I must say, although I still do not believe that Ludacris is educational, culturally significant, or worth the $170,000 ETSU spent to get him here, Steven raises a very interesting point. See my additional comments at the end. –Jama

Dear Editor,
I found this quote from a poster on Jama Oliver’s web page, http://www.jamesoliver.us/jama/?p=6#comments, concerning the recent Ludacris disaster: “I, as well as a number of my friends, pay money for an education, not for concerts.”
Yes, you do. You pay for a certain type of culture: an area where the free exploration of ideas is not hindered by parents, authority figures and government watchdogs. An “education” is not just learning that Plato was Aristotle’s teacher. An education is the intellectual, emotional AND moral growth fostered by the interaction of ideas. This includes the interaction of my world-view with Karl Marx, G. H. W. Bush and, yes, Ludacris.
That nearly everyone might walk away from the concert sharing (for a time, at least) the Ludacris view on women is irrelevant, in the same way that the possibility of everyone leaving a Howard Zinn lecture an anarcho-socialist is irrelevant. What matters is that Ludacris (and Zinn) CAN come here on everyone’s dime.
Another quote from the poster: “The point is, if the ETSU SGA wants to have concerts, they need to get the money from the people who want to see the concert, not from every single student.”
The point is that you can’t have a society that values the free expression of ideas if, for those ideas to reach people, the public has to already value them so they can get the funds to express them.
I’m glad that my money supports the Campus Crusade for Christ AND the ETSU Feminist Club, because it’s only by getting society to listen to all varieties of opinions that people can grow.
Feeling threatened to explore or express an idea because of the perceived hostility of those around you is NOT conducive to intellectual growth.
Tailoring your idea to what the public already believes, so you can get the money to spread that very idea, is one of the most damaging things I can think of for a society that values the independence of mind. The universities are possibly the only places in the world that this restriction on the expression of ideas does not hold.
Emphasis is not (and should not be) given on the popularity or profitability of a subject, but its mere existence in the free market of ideas.
It’s not possible to develop intellectual curiosity and intellectual CONFIDENCE, which is the whole damn reason for universities anyway, if a feeling of deference to the ideas of the majority opinion are allowed to shape the way students experience the world.
Steven Edwards

I do wonder, however, if the pop duo Lynx and Lamb (white nationalist teenage girls who spread their hatred of non-whites through their music) would be equally as welcome at ETSU, or any other university. An interesting point is that white-nationalist musicians claim to be doing exactly the same thing that rap artists like Ludacris are doing – sharing and expanding their culture. I am certainly not comforable with either type of hate, be it toward women as with Ludacris or toward non-whites as with Lynx and Lamb.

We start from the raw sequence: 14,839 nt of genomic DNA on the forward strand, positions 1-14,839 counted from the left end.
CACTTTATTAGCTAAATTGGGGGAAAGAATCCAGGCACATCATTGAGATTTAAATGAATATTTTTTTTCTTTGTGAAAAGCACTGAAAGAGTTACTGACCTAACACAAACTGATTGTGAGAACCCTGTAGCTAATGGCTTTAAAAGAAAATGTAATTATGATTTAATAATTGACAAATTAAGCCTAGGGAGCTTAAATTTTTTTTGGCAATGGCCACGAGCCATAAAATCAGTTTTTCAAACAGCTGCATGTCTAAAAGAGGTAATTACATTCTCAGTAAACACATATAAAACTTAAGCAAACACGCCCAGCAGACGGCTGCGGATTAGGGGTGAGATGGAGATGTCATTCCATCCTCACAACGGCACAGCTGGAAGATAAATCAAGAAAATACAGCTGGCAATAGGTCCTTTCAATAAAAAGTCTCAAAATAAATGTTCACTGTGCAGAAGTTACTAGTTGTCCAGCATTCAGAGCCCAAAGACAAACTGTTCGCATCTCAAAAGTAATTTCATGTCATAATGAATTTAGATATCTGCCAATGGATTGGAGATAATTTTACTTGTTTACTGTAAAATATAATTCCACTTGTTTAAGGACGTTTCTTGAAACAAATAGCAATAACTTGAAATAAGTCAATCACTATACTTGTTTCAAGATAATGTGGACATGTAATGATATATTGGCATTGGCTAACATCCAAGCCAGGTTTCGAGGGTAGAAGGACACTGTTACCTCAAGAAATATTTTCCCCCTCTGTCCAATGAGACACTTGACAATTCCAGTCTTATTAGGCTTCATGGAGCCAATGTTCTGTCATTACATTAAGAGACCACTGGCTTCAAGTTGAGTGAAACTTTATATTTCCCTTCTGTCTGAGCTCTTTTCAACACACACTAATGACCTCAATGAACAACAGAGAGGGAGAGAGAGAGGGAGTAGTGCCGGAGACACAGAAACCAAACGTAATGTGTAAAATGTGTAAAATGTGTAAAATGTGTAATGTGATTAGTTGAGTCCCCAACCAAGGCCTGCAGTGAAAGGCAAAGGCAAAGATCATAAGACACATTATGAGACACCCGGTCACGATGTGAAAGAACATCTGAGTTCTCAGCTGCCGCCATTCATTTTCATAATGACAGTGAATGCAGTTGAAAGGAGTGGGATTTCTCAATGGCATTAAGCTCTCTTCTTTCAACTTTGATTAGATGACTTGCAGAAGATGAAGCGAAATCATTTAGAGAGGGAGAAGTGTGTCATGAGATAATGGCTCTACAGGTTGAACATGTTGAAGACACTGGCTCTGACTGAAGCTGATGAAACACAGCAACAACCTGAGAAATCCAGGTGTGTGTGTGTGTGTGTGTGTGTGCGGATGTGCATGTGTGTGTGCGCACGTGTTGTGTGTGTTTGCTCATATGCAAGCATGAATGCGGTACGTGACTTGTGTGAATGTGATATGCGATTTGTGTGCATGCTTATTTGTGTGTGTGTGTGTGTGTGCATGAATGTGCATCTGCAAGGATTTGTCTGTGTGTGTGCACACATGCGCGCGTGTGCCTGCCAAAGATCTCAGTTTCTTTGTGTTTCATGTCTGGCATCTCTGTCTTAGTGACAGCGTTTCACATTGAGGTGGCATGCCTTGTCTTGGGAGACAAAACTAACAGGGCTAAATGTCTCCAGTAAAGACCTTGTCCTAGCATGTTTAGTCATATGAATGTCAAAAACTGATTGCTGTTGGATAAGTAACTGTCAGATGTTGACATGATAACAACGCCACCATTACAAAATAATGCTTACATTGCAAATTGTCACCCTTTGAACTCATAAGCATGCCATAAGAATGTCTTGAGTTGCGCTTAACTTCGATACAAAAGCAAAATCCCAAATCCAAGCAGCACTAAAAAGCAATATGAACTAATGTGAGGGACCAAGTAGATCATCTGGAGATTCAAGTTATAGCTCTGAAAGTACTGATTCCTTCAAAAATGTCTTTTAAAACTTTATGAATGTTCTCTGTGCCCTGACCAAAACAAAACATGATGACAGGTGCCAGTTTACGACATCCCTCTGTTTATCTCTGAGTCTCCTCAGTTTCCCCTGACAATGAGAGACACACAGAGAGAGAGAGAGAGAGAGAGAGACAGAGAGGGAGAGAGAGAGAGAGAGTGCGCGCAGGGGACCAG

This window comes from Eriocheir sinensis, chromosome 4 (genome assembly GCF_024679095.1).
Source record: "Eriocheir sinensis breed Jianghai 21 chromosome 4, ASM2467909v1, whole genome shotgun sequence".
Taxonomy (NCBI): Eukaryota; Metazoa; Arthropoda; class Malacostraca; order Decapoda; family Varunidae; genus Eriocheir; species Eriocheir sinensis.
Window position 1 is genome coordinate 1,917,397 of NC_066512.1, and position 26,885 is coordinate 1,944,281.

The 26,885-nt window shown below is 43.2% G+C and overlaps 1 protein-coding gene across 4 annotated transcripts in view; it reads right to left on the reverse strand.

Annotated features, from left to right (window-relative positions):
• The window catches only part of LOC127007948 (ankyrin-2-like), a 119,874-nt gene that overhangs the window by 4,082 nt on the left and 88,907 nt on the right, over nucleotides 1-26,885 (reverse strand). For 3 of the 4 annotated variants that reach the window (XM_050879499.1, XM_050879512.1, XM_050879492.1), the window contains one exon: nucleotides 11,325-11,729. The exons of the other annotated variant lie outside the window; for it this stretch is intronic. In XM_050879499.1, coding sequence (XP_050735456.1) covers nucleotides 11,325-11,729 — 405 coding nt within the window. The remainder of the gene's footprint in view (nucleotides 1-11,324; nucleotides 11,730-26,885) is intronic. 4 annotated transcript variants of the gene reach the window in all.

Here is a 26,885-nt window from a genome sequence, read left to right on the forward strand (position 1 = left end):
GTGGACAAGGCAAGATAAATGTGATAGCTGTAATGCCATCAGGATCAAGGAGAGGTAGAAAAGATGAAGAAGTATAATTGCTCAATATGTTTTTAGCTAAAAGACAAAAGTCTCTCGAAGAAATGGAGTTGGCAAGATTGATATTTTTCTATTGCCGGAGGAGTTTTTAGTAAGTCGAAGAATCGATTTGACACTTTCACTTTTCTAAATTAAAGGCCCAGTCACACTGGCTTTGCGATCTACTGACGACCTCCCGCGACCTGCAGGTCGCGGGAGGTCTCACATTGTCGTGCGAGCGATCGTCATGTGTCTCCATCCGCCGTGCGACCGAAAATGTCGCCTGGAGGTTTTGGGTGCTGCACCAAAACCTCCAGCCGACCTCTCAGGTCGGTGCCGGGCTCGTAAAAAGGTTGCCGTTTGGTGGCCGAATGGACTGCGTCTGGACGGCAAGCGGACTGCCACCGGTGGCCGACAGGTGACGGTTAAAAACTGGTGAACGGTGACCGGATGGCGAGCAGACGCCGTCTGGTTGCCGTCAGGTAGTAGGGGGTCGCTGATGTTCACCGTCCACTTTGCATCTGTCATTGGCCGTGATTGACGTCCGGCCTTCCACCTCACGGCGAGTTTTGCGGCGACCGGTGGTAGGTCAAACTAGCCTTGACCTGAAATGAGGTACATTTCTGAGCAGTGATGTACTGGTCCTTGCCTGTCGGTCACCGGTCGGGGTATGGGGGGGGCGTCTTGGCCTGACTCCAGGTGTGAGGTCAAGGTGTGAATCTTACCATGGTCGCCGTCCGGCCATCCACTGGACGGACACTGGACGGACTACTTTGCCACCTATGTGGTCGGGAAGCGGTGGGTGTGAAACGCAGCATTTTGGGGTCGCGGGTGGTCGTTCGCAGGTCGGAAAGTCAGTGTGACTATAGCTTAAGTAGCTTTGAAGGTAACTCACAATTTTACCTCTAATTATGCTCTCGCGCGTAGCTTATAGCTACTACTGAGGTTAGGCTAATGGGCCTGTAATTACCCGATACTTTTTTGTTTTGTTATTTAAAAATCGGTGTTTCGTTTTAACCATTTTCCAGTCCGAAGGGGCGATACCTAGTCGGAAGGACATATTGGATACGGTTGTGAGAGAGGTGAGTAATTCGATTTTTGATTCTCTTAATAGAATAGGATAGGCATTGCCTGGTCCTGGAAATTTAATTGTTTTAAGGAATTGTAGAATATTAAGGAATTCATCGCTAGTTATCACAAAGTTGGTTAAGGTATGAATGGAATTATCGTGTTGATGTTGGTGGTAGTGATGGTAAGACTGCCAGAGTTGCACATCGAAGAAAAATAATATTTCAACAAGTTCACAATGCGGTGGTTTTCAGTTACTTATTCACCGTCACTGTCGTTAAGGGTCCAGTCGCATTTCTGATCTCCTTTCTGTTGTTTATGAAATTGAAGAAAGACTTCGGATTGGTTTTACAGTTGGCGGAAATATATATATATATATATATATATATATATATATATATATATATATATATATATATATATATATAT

There is a very distinct difference, however, between the introduction of the topic of hatred towards women as seen in rap music or hatred toward non-whites as seen in white nationalist music in the context of a classroom and actually paying those artists to come to the campus and perform a concert. I would agree that the best way to grow intellectually is to be exposed to ideas that differ from your own (I am, remember, a conservative christian majoring in philosophy at a secular university), however an on-campus orgie is not necessary to learn about sexual devience nor is a concert glorifying the most deviant side of African-American culture necessary to foster diversity or cultural awareness. Neither do I think that one can claim that the typical popular music concert is an environment conducive to a learning experience. If we want to be exposed to the rap music culture as an educational experience (which I seriously doubt is the goal of bringing Ludacris to campus), then lets offer a class on the topic. The fact of the matter is that Ludacris is coming to campus purely for entertainment purposes that have nothing to do with education or enhancing the educational or cultural environment as a whole. If it were an educational endeavor then the students wouldn’t be paying for it out of our “student activities fee”, which by law is to be used only for non-academic events. –Jama